This article was originally published in Leadership Excellence in 2010.
As the economic downturn takes hold, corporations around the world are starting to take drastic action to shore up their balance sheets, reduce their exposure and make radical moves to ensure they survive the looming crisis. Some are taking action because they are feeling the pain, while others are taking preemptive steps to reduce the risk of catching a cold later.
In these corporations, individuals are also taking stock of their position and starting to worry. It is noticeable that as the downturn gathers pace, so too does the amount of political activity at senior levels. Different ideas will surface about the most appropriate course of action to take. Powerful people will quickly start to exert their influence to gain agreement to their ideas. That these ideas also save their own jobs should come as no great surprise! Those that set themselves in opposition to these powerful people suddenly become extremely vulnerable.
It is often said that, in times like these, the wrong people exit the organization. Even highly skilled and talented individuals are threatened by those more adept at managing the political dimension. As the downturn progresses, this latter group is likely to become ever more ruthless in their pursuit of survival. The body count could be high! Survival rates depend on the strength of an individual’s political base — the network of allies and friends around the organization. In times of crisis, these can be tapped into to establish what is really going on and, critically, help work out what to do for the best.
Our work involves helping people with talent and integrity survive and thrive in highly political environments, and here we outline some of the latest thinking coming out of our work. This will help you to become more capable of protecting yourself in a political crisis and reduce the risk of it occurring in the first place!
Step 1: Analyze Your Political Base. Work out who is in your political network. Split these into supporters (those who will help you if asked) and advocates (who will be proactive on your behalf). Notice how your base maps onto the organizational structure. Where are the gaps? Think through how powerful the people in your network are. What else do you notice here? Perhaps most of your network originates from the New York office, or started life in sales roles. What action does this analysis inspire?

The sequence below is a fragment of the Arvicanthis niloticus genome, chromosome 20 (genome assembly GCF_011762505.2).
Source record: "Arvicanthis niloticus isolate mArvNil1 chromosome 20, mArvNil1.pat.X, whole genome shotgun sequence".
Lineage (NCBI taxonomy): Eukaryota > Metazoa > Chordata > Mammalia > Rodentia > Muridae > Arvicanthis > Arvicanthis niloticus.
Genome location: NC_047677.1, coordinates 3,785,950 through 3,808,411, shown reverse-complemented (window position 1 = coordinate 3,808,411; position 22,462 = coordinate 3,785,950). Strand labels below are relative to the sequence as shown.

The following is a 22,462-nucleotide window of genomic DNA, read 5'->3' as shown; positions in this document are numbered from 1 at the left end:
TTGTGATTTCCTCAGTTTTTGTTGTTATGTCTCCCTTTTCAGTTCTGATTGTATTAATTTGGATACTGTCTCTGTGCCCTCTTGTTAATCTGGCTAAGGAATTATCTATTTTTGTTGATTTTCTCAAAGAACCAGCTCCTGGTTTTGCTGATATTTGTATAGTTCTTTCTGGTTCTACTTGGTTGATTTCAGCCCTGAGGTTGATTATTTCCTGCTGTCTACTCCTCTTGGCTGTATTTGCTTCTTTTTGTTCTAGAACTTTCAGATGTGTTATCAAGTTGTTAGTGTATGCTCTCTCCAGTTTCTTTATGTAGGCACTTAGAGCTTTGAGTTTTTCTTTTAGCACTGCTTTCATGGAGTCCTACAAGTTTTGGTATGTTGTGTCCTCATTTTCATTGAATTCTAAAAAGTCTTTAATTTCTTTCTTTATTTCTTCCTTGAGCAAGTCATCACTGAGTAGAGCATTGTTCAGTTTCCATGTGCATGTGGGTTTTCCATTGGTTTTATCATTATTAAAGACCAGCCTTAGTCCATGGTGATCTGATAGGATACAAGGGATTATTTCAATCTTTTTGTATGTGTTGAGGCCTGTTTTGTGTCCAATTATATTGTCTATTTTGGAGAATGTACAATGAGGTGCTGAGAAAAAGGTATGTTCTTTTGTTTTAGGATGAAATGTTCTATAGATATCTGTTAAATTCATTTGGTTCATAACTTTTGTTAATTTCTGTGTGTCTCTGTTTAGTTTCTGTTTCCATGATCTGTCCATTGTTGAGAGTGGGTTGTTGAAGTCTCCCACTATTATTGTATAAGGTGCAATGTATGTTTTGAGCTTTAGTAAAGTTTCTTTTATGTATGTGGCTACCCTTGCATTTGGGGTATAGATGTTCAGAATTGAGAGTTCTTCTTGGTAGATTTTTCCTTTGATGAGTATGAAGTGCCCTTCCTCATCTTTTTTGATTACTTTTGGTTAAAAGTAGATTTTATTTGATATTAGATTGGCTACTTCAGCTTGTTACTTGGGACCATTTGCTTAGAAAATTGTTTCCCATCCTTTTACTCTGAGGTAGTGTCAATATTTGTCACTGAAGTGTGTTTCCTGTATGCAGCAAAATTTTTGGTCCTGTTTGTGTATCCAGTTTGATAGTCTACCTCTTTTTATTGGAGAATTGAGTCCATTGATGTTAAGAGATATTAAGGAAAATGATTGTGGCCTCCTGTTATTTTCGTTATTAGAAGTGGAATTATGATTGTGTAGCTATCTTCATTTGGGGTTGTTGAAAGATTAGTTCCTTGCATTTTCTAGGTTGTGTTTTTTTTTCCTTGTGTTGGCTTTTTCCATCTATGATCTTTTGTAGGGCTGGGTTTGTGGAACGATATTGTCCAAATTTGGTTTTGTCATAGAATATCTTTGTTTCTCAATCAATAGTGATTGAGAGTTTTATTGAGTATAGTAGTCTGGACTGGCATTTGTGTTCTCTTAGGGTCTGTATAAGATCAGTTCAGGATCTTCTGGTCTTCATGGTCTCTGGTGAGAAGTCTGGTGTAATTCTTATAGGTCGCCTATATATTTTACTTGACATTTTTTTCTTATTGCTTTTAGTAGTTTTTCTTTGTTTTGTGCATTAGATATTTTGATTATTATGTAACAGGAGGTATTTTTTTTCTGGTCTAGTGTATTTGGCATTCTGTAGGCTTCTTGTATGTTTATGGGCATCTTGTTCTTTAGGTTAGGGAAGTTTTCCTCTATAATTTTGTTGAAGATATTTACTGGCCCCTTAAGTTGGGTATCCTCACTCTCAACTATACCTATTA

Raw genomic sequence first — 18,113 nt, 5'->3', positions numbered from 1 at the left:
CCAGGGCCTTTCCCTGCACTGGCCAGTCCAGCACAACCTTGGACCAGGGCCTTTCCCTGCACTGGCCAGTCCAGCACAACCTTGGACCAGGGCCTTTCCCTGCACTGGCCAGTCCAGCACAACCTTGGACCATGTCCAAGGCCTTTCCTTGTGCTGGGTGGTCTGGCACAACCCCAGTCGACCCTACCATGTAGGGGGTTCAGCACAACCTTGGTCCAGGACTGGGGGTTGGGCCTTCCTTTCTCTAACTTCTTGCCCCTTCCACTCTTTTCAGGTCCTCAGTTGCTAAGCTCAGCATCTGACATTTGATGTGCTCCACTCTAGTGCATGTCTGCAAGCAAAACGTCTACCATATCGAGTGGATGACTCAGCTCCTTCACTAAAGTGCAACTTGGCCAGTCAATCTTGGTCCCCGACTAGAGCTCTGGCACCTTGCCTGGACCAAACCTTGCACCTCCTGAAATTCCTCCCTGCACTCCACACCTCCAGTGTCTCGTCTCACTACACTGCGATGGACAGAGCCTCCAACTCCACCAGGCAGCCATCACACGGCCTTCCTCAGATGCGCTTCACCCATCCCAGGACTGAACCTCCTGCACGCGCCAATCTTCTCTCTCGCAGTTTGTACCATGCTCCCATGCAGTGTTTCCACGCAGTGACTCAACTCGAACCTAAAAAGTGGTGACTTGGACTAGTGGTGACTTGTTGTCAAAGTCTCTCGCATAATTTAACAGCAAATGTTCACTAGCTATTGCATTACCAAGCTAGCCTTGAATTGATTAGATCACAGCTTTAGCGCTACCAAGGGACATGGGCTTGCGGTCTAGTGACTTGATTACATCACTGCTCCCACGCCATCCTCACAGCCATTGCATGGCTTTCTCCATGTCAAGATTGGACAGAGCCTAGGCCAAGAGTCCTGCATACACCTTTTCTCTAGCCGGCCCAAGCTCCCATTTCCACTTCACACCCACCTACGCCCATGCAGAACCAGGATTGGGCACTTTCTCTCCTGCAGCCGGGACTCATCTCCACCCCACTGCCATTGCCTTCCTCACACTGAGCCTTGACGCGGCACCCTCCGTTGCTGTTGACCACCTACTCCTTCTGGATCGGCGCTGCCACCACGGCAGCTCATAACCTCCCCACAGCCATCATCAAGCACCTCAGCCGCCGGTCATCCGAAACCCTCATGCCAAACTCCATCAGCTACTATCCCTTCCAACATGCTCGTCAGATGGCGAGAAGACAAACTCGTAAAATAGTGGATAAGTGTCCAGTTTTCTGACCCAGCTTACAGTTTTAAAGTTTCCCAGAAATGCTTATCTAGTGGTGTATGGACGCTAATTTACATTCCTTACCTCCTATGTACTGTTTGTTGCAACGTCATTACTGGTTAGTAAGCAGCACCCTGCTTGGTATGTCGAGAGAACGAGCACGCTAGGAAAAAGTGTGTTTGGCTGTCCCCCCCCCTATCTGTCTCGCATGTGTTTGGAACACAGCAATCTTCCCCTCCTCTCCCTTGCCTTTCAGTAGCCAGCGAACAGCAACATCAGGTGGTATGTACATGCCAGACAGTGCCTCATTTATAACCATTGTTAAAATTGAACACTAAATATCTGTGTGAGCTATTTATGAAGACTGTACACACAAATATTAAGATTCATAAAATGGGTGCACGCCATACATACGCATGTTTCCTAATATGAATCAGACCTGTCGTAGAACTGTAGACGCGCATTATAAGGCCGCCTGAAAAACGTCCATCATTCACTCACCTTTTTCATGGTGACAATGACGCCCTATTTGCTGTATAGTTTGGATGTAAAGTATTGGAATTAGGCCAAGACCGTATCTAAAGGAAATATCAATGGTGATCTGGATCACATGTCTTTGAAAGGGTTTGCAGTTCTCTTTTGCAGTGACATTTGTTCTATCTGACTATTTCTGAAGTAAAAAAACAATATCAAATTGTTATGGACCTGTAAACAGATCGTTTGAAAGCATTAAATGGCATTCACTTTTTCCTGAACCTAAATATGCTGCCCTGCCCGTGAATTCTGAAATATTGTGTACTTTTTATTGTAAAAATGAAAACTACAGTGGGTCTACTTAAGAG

Step 2: Strengthen Your Base. Strong relationships will only stay strong if they are kept fresh. Lack of contact could mean that, when needed, the support has evaporated. Who do you need to reconnect with right now? What can you do to rekindle the relationship? Focus on the most powerful and important people within your network and try to move them towards becoming advocates.
Step 3: Consider Worst-Case Scenarios. It is very difficult to predict how an organizational crisis will take form, yet any attempt to set down the possibilities will help to provide you with early warning and give you the opportunity to take action to improve your position if it happens. So work out three or four main possibilities for how things could take shape over the next six to nine months. How would each of these options affect your political base? What impact could they have on you?
Step 4: Expand Your Political Base. Based on the probable scenarios and your impact assessment, where do you need to find new friends and supporters? Invest time and energy in building new relationships and beginning collaboration in areas where you may need it in the future if one of the scenarios emerges. Building new relationships in times of crisis is tough, so if you can begin this work early, you’ll be in a much better position later if the worst does happen.
Step 5: Pump Real Value into Your Base. Work hard to deliver value to those in your network so that they view you as someone who is crucial to the organization’s long term success. Avoid getting a reputation for only talking to people when you want something. Looking at the priority people in your network, consider what life might be like for them right now. Is there anything you can help them with — something that might help them toward their goals? Sometimes just sending them an article you noticed in the press and thought they may find useful can make a big difference to the relationship. The point is that you’re demonstrating support for your strategic partners during a time when many managers question whom they can rely on.
Step 6: Engage with your Allies. Take every opportunity to stay close to those who matter in your political network. As trusted allies, open up the scenario debate with them and see what they think about the possibilities. They may not have thought it through and will be very glad you helped them start thinking in this way. You’ll gain new ideas and intelligence from the synergy of thinking things through together. This joint work with your allies will improve the prospects of survival — of your careers and your ideas.
If your organization is currently in crisis and the political storm is raging, all of the above still apply, except you have to do them faster and the scenario is clearer! You’ll also be handicapped because everyone will know that a key motivator for all of your words and actions is survival, so expect some suspicion as to your motives. Your best chance is to focus on established relationships and work together with your allies to build greater insight into what you all need to do.
The bottom line is that in business you cannot always win. No matter how polished your political skills, or widespread your network, there are no guarantees. However, what we can guarantee you is that if you pay careful attention to the points made in this article, you will stand a better chance of surviving the credit crunch with both your career and your integrity intact.